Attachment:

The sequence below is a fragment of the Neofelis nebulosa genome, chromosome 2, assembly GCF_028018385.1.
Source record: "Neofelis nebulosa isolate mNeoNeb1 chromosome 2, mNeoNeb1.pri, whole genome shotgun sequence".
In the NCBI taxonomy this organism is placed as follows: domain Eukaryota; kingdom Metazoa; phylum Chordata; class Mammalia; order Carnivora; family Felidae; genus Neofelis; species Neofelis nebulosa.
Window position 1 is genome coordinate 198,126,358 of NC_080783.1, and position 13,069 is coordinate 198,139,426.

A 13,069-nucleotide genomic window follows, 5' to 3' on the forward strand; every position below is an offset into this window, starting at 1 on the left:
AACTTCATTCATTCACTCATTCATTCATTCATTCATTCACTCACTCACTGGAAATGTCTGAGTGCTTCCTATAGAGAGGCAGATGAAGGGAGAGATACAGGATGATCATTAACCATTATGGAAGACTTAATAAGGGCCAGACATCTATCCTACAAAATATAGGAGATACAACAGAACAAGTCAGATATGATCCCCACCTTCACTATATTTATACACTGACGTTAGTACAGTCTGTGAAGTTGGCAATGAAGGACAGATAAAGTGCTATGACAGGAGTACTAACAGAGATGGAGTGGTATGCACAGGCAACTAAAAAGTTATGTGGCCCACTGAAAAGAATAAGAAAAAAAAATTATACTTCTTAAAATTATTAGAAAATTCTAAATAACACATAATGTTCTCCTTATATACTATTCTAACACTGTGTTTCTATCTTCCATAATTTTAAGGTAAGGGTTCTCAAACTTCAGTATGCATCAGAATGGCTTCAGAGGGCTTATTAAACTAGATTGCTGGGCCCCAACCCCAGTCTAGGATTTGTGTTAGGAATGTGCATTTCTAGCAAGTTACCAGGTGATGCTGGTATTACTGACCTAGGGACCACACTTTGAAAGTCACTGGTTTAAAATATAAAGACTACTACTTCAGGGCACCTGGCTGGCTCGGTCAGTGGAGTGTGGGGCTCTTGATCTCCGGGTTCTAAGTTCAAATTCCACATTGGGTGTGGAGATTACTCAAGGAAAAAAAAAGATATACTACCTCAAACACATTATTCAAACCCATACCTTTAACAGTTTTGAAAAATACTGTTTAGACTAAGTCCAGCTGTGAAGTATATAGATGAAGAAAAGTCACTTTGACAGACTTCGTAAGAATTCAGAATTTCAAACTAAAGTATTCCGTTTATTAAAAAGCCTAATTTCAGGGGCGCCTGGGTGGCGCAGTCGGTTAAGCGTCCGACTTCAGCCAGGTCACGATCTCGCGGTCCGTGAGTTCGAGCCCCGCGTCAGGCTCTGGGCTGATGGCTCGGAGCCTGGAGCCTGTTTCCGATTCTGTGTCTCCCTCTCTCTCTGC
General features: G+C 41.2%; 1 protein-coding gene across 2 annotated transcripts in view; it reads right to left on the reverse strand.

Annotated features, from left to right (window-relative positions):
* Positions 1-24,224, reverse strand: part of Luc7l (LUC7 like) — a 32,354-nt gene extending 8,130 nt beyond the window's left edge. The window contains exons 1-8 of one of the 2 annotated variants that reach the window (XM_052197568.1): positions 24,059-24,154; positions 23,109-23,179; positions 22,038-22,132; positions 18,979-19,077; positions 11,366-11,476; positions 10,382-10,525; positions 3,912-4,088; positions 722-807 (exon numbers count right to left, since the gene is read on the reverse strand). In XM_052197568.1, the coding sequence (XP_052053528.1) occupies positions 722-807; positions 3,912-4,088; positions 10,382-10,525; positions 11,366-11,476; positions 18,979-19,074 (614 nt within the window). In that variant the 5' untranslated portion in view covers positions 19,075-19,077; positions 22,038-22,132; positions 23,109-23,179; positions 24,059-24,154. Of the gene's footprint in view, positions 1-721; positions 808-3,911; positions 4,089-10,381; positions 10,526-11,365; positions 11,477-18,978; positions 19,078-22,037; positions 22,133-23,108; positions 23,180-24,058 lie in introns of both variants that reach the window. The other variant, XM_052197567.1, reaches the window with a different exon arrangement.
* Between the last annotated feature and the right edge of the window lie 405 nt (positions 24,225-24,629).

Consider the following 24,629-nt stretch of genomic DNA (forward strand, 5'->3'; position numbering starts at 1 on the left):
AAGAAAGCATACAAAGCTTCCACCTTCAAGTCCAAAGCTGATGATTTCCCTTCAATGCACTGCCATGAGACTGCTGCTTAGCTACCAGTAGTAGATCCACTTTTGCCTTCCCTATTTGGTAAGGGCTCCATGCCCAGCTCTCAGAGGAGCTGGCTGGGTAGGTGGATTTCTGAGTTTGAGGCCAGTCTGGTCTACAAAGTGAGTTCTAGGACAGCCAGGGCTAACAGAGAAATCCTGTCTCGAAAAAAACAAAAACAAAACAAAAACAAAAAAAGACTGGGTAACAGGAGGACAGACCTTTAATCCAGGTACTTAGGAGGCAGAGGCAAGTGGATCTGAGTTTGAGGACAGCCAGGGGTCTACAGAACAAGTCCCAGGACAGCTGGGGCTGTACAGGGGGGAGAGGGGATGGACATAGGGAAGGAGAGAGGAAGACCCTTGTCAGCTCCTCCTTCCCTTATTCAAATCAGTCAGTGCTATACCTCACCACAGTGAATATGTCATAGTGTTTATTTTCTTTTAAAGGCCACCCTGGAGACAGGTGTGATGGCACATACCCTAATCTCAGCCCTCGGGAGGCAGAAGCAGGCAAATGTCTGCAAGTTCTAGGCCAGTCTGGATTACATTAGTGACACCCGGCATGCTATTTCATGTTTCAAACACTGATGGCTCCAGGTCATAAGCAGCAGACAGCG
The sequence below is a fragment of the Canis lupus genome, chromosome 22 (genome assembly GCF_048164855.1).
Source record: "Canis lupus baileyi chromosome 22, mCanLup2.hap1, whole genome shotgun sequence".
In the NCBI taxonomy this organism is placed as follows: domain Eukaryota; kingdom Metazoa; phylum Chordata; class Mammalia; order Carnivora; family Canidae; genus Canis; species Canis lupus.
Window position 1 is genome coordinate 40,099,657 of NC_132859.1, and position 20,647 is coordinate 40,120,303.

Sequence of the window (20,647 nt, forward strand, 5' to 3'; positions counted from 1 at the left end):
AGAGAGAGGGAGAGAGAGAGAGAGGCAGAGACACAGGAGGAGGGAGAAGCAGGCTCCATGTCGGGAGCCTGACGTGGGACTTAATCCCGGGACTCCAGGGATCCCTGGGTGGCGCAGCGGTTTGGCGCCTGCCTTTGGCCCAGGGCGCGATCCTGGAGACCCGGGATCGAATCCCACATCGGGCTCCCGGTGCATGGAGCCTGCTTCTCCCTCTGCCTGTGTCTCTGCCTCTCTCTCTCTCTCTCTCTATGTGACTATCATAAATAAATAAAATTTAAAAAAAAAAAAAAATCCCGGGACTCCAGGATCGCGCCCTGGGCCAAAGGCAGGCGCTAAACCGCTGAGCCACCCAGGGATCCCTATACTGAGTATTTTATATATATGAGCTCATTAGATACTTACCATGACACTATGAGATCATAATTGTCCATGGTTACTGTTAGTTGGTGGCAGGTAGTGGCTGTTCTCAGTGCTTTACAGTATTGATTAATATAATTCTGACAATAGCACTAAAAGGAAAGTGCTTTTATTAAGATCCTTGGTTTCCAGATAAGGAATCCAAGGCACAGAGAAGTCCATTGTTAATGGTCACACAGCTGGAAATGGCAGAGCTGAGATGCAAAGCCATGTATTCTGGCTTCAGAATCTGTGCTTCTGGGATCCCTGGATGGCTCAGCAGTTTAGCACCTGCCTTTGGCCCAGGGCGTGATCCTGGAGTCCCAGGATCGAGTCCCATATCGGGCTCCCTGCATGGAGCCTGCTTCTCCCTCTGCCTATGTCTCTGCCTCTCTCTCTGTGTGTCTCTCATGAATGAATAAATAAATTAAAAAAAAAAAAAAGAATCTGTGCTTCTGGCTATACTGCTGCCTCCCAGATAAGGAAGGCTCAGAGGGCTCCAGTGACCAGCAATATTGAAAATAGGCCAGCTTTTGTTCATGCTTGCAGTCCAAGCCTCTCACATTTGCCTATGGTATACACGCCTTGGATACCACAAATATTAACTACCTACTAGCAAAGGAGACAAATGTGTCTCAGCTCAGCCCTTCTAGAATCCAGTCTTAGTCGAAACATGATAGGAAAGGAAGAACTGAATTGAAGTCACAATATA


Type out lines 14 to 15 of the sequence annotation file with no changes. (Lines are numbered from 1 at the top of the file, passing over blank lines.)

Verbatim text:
Source record: "Canis lupus baileyi chromosome 22, mCanLup2.hap1, whole genome shotgun sequence".
In the NCBI taxonomy this organism is placed as follows: domain Eukaryota; kingdom Metazoa; phylum Chordata; class Mammalia; order Carnivora; family Canidae; genus Canis; species Canis lupus.